There is generally a way to do almost anything but it needs to integrate with what works.

As a business, you have to know who you are and what you do and build any expansions to that organically and consistent with your institutional values. Those values shape who your customers are. And as long as your adhere to those values, having your finger on the pulse of your aggregate customer is ideal.
Lt. Commander
Join Date: Dec 2007
Posts: 120
# 37
02-22-2012, 01:17 PM
As stated previously (and with more eloquence) the lowest common denominator of any customer base always seems to fall into this "me me me" entitlement with the "I want it NOW" of the microwave generation. It's not restricted to gamers (Who taught them to act this way? Their peers and those they look up to.)

Quote:
Originally Posted by superchum View Post
Here's one to try on for size. Think about how folks dissatisfied with their customer service would have responded to a female sales rep in 1952 or 1962 or 1972. I mean, if we're using a wayback machine, let's use it.

Some of the offensive language would have been different, but the sexism and offensiveness would have been ramped up a bit due to the way society was back then.

Food for thought.
Trust me, there are still a bunch of old people whose brains are stuck in the 50s and think that a woman can't help them the same as a man, "No, honey, I need to talk to a MAN; you wouldn't understand."
Lt. Commander
Join Date: Dec 2007
Posts: 120
# 38
02-22-2012, 01:22 PM
Quote:
Originally Posted by geofftillman View Post
As an example, if you can find old magazines, read letters to them from dissatisfied customers. They were usually a lot less rude while still addressing the problem the customer had.
Uh ... are you suggesting the magazines did not receive profanity laden rants by dissatisfied readers back then?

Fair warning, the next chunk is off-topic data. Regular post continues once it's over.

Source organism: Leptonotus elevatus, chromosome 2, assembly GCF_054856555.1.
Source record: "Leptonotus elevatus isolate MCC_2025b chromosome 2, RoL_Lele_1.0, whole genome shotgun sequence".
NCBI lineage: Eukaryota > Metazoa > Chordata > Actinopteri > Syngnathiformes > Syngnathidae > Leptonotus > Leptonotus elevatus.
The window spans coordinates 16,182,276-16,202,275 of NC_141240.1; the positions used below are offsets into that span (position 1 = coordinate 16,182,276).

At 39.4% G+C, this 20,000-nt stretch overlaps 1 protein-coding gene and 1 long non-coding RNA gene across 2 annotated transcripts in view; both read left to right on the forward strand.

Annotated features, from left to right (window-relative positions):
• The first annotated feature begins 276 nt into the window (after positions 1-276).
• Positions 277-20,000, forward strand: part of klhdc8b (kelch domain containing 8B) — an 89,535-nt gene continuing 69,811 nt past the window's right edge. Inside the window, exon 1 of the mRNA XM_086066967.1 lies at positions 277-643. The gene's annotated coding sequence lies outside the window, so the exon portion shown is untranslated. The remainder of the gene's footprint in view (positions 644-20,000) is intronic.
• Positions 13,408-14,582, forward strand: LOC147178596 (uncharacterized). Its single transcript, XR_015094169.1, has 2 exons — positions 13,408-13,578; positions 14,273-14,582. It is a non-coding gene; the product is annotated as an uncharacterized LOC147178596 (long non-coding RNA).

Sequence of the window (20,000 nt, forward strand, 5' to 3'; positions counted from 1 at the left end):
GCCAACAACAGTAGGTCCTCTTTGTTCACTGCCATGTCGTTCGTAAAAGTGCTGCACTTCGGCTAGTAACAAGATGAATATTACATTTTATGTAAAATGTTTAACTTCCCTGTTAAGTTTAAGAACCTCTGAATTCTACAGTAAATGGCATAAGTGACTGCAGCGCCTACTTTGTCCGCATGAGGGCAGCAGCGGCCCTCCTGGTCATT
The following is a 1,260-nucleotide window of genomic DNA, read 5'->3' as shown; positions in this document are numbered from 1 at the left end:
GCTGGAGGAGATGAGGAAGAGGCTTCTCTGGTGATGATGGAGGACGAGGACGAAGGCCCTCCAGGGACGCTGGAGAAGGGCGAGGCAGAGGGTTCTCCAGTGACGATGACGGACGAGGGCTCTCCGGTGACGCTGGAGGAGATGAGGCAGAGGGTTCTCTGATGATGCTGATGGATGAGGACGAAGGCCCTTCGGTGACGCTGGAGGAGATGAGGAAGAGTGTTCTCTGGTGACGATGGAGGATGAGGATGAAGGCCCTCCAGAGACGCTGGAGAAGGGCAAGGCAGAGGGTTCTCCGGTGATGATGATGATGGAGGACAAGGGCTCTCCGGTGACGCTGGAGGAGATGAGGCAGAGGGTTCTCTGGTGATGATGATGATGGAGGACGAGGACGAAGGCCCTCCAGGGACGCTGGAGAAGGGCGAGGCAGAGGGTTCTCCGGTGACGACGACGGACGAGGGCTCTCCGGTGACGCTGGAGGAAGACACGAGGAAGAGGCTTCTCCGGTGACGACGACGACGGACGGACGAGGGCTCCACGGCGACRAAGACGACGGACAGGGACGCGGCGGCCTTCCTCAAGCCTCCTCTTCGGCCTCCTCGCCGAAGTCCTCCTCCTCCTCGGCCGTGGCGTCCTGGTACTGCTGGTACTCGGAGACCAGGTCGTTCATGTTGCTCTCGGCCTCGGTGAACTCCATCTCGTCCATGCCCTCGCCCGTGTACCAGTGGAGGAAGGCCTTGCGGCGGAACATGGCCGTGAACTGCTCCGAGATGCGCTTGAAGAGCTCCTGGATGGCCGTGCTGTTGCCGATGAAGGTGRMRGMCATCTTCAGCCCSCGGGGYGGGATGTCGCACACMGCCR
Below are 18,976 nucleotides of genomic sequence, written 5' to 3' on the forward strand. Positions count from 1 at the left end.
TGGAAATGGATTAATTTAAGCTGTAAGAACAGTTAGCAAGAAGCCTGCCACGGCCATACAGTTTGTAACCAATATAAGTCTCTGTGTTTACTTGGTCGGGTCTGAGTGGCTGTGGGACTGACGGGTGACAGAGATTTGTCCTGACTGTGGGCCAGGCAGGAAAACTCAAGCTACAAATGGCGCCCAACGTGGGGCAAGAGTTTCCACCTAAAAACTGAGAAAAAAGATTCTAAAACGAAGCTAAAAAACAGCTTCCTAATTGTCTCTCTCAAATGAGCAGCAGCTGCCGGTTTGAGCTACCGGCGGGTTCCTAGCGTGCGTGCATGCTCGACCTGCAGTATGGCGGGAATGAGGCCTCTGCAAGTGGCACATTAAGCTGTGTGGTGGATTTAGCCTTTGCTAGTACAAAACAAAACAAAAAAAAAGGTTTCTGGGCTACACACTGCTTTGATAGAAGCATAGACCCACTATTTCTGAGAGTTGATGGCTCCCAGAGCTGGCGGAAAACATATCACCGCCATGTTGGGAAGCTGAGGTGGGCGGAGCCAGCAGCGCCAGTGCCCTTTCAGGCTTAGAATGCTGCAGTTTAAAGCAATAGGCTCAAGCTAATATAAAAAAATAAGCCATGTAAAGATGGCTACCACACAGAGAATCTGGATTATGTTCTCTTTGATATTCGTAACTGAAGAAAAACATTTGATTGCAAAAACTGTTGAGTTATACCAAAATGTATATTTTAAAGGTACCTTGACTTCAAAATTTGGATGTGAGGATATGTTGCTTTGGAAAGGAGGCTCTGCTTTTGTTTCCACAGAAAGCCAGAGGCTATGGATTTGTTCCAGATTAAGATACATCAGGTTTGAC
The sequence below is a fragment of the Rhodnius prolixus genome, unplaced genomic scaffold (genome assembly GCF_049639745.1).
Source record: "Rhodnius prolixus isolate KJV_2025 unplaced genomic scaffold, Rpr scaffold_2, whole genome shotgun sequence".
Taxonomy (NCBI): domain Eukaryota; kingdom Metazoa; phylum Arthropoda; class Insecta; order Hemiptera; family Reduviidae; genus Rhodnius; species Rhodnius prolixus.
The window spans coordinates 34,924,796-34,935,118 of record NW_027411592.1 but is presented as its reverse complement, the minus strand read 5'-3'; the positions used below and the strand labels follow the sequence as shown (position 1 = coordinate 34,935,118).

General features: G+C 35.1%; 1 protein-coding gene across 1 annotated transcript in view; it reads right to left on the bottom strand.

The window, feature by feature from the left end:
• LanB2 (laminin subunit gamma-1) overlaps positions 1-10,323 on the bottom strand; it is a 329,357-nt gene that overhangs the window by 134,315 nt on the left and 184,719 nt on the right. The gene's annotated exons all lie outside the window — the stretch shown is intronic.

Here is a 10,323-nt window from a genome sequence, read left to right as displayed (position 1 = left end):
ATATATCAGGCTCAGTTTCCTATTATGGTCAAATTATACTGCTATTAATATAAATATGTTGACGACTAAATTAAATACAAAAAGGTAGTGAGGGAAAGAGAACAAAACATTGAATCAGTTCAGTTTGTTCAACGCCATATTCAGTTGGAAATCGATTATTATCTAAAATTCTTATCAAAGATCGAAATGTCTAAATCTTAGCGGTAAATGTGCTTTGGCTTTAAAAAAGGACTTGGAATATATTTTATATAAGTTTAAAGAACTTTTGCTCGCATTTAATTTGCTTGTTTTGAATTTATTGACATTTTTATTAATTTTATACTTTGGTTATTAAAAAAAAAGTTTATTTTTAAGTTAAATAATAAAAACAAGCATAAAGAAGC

They did. They just didn't publish them.
Lt. Commander
Join Date: Dec 2007
Posts: 120
# 39
02-22-2012, 01:37 PM
Quote:
Originally Posted by superchum View Post
Uh ... are you suggesting the magazines did not receive profanity laden rants by dissatisfied readers back then?

They did. They just didn't publish them.
Which suggests a solution. If some one posts a rude attack against employees of cryptic or othe posters, ban them instead of tolerating it.
Lt. Commander
Join Date: Dec 2007
Posts: 120
# 40
02-22-2012, 01:42 PM
remember we are talking about a very tiny group of people who have no manners, but the internet is global and can provide everybody with any type of information instantly with little to no filter.

someone says something rude in america and within minutes the entire planet has access to what was said.

in the past this would have had to be brought to people by newspapers, or tv and a few people having a mindless rant would not have made the news. its hardly makes the news today. this story was picked up by a gaming website which again would not have existed 30 or 40 years ago.

i cant say if there are more people who are rude and insulting than there were in the past, but these people have always been around. every decade has its share of mindless fools. we are no different, we are just exposed to them more.